Sub FormFonts (strFont As String)     Dim frmCurrent As Form     Dim ctlControl As Control     For Each frmCurrent In Forms     For each ctlControl In frmCurrent.Controls     ctlControl.FontName = strFont     Next     Next     End Sub   
  2. Make sure that only the form frmCompany is open.

  3. Run the new procedure from the Immediate window, passing in Rockwell as the font name, like so:

    FormFonts "Rockwell"

    If you don't have this font, substitute the name of one you do, preferably one that is obviously different. Why not try Wingdings (if you don't mind not being able to read it)?

  4. Press Return to run the procedure, and you should see another error message:

    click to expand

    Now don't panic; this is expected. What we're doing is changing the font name for all of the controls. But what you may not realize is that not all controls have a font.

  5. Switch back to Access and you'll see this:

Notice that all of the text boxes have had their font changed, but we seemed to have stalled at the Supplier . That's because this is a check box field and it doesn't have a font, therefore it has no FontName property. Its associated label does, but the field itself doesn't. So we get the error. Notice that the command buttons haven't been changed either - they do have a FontName property, but since the Supplier field is before them in the collection they haven't been reached yet.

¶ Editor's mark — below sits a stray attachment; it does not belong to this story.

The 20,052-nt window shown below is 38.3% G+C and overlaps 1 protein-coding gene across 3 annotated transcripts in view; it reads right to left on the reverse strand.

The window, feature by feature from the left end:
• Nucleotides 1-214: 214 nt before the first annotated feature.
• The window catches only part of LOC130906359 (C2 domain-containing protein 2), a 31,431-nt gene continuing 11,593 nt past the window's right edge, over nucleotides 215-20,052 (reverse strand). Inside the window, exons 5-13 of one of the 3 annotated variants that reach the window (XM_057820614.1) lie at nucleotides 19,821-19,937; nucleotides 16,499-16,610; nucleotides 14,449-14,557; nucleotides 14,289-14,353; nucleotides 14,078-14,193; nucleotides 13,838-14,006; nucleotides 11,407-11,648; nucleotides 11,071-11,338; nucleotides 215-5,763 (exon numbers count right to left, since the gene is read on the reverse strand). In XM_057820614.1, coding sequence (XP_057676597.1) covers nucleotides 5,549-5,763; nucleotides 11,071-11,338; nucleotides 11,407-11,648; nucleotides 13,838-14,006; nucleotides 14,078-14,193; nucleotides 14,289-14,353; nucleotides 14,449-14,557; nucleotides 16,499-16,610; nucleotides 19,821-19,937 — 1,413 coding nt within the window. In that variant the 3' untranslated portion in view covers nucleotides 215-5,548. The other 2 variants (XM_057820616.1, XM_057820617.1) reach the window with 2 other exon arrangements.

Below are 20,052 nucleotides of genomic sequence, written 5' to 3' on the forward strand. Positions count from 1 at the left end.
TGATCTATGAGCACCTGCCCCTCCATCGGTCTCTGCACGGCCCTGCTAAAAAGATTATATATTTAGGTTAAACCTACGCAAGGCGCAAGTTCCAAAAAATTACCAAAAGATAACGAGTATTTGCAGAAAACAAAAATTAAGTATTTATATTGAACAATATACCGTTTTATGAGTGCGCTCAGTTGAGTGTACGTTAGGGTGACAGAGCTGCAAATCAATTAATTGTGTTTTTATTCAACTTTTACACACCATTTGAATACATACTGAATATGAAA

Control Types

So how do we get around this problem? How do we check for controls that don't have an associated font? Well, there are two ways to tackle this:

The first way is to check each control in the loop to see if it is one of the controls that has a font. We use code similar to this:

 For Each frmCurrent In Forms    For Each ctlControl In frmCurrent.Controls      If ctlControl.Type <> acCheckBox Then       ctlControl.Font = strFont      End If    Next   Next